Share this article

print logo

New rules on texting while driving must be enforced

By Kelly Cline

A text message … that’s all it took to end my son A.J. Larson’s life 5½ years ago. A.J. was texting instead of paying attention to driving. He ran a stop sign and drove into the path of a garbage truck. He passed away a short time later at the hospital. A.J. was 20 years old.

Since then, I have been committed to calling for tougher actions against distracted driving. The statistics on this behavior are alarming and all too common, especially among our youngest drivers: 43 percent of teenagers admit to texting while driving; in New York State alone, one in five crashes is the result of such behavior.

The danger of this habit is clear, and as a community we must stand together to put an end to texting while driving. I stood with Gov. Andrew M. Cuomo in 2011 when he signed his first piece of legislation to target the practice into law.

That bill made texting while driving a primary offense, enabling law enforcement officers to pull drivers over for texting alone. That year the governor also increased the penalty to three points from two on a driver’s license and raised the fine to $150.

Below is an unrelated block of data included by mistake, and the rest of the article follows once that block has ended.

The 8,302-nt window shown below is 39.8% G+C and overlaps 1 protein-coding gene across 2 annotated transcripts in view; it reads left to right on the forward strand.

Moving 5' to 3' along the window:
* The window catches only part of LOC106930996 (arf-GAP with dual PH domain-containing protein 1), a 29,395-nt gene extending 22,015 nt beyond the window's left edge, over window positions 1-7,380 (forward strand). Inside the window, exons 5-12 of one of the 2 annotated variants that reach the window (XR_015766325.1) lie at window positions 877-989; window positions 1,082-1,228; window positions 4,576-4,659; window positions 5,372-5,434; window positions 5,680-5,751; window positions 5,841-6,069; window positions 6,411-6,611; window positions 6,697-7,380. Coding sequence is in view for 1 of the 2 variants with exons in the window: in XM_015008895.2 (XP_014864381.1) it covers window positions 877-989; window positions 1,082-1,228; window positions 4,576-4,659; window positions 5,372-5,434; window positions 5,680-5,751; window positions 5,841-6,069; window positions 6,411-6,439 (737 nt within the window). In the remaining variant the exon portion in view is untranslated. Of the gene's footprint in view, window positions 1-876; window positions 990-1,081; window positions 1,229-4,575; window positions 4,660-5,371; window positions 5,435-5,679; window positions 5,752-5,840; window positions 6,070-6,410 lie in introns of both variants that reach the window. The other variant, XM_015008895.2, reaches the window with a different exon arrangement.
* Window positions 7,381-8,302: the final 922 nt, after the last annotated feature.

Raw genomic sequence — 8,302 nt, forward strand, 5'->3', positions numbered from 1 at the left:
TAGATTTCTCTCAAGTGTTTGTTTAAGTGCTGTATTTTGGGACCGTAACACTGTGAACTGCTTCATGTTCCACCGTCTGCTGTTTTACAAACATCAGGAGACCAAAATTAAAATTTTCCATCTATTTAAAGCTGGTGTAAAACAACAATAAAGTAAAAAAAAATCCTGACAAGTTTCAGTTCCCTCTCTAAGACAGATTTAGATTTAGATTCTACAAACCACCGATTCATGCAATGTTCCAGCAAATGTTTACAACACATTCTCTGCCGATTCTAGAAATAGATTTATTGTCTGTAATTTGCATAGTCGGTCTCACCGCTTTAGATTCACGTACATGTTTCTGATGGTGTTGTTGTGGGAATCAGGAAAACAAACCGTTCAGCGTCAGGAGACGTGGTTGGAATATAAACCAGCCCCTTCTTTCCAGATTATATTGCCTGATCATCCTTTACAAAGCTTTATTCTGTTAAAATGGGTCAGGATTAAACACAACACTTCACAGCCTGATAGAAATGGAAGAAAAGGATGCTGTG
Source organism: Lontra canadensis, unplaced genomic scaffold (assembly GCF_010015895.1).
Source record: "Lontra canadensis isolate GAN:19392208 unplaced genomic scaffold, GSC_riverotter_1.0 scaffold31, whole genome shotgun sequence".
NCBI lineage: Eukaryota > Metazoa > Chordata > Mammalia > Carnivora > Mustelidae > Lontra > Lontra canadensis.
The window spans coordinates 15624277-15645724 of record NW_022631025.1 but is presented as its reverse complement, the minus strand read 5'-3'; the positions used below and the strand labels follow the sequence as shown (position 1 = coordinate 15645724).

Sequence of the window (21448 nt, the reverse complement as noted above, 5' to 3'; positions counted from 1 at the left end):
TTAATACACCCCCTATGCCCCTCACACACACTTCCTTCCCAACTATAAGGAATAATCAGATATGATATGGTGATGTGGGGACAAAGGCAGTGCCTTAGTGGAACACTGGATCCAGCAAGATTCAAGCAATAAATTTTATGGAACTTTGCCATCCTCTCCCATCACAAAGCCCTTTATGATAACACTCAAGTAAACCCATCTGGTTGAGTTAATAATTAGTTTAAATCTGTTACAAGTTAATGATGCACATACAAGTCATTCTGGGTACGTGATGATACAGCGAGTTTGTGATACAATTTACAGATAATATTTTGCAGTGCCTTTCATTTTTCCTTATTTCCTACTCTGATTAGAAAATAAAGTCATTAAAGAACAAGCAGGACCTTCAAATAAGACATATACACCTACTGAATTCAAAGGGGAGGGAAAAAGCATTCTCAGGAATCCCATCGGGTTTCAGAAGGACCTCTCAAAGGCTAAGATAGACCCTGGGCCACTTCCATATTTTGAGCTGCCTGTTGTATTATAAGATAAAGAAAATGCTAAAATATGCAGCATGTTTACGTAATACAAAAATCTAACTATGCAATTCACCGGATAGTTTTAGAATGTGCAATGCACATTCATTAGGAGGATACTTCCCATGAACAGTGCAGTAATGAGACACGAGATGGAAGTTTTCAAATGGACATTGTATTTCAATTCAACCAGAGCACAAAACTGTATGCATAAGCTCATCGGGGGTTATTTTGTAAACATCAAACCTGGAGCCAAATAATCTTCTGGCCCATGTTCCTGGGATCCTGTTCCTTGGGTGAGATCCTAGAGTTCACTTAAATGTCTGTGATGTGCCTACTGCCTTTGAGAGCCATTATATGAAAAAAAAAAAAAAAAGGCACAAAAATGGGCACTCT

This year we saw more progress on the issue thanks to Cuomo. In June, the governor directed the Department of Motor Vehicles to further increase the penalty on a driver’s license to five points. He also signed into law a bill that gets to the heart of the problem for our youngest drivers. Now, drivers with probationary and junior licenses who text and drive will receive the same punishment previously reserved for speeding and reckless driving.

But we cannot be satisfied with merely strengthening penalties. The laws must also be constantly enforced so that all drivers learn – one way or another – to put their cell phones down. With the summer months bringing many young people home from school and families traveling to see relatives, the governor’s recent announcement of up to $1 million in funding to boost State Police enforcement efforts will help reinforce that message.

I applaud the governor and our state officials for doing so much to protect the “A.J.s” of our state. I hope that no other family should have to experience the loss that my family and I have. At the end of the day, however, we all must do our part to end this terrible habit. Start by eliminating the temptation to text – turn off your cell phone before you get into the driver’s seat, or put your cell phone in the glove compartment or trunk, or simply ask your passenger to be your “designated texter.” Teach your young drivers to do the same. Lead by example – texting stops when you get behind the wheel.

The National Highway Traffic Safety Administration has referred to texting while driving as a “dangerous epidemic on America’s roadways.” Let’s end this epidemic.

Kelly Cline of West Seneca lost her son in a texting-while-driving accident.